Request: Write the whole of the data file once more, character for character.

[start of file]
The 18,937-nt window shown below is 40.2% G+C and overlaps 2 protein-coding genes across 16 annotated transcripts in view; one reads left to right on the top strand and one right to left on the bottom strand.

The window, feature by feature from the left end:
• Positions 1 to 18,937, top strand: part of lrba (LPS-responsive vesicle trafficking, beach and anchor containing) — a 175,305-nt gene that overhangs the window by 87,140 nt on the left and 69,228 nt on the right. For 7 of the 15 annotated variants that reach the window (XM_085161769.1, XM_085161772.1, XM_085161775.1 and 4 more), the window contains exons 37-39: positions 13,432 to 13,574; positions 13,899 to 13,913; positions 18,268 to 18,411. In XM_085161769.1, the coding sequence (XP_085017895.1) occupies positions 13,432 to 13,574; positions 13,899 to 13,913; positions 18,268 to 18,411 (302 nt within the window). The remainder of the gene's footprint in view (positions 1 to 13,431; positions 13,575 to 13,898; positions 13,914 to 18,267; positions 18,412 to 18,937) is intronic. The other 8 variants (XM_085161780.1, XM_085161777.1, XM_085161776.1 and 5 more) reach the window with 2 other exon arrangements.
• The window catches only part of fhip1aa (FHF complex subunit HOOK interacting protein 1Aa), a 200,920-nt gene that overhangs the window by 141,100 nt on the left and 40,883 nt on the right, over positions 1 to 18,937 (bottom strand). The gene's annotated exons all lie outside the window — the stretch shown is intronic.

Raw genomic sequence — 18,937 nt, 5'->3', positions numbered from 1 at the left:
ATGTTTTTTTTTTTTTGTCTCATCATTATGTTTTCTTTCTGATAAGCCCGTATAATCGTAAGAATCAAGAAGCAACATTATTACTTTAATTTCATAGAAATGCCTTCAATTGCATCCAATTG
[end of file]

The 18,937-nt window shown below is 40.2% G+C and overlaps 2 protein-coding genes across 16 annotated transcripts in view; one reads left to right on the top strand and one right to left on the bottom strand.

The window, feature by feature from the left end:
• Positions 1 to 18,937, top strand: part of lrba (LPS-responsive vesicle trafficking, beach and anchor containing) — a 175,305-nt gene that overhangs the window by 87,140 nt on the left and 69,228 nt on the right. For 7 of the 15 annotated variants that reach the window (XM_085161769.1, XM_085161772.1, XM_085161775.1 and 4 more), the window contains exons 37-39: positions 13,432 to 13,574; positions 13,899 to 13,913; positions 18,268 to 18,411. In XM_085161769.1, the coding sequence (XP_085017895.1) occupies positions 13,432 to 13,574; positions 13,899 to 13,913; positions 18,268 to 18,411 (302 nt within the window). The remainder of the gene's footprint in view (positions 1 to 13,431; positions 13,575 to 13,898; positions 13,914 to 18,267; positions 18,412 to 18,937) is intronic. The other 8 variants (XM_085161780.1, XM_085161777.1, XM_085161776.1 and 5 more) reach the window with 2 other exon arrangements.
• The window catches only part of fhip1aa (FHF complex subunit HOOK interacting protein 1Aa), a 200,920-nt gene that overhangs the window by 141,100 nt on the left and 40,883 nt on the right, over positions 1 to 18,937 (bottom strand). The gene's annotated exons all lie outside the window — the stretch shown is intronic.

Raw genomic sequence — 18,937 nt, 5'->3', positions numbered from 1 at the left:
ATGTTTTTTTTTTTTTGTCTCATCATTATGTTTTCTTTCTGATAAGCCCGTATAATCGTAAGAATCAAGAAGCAACATTATTACTTTAATTTCATAGAAATGCCTTCAATTGCATCCAATTG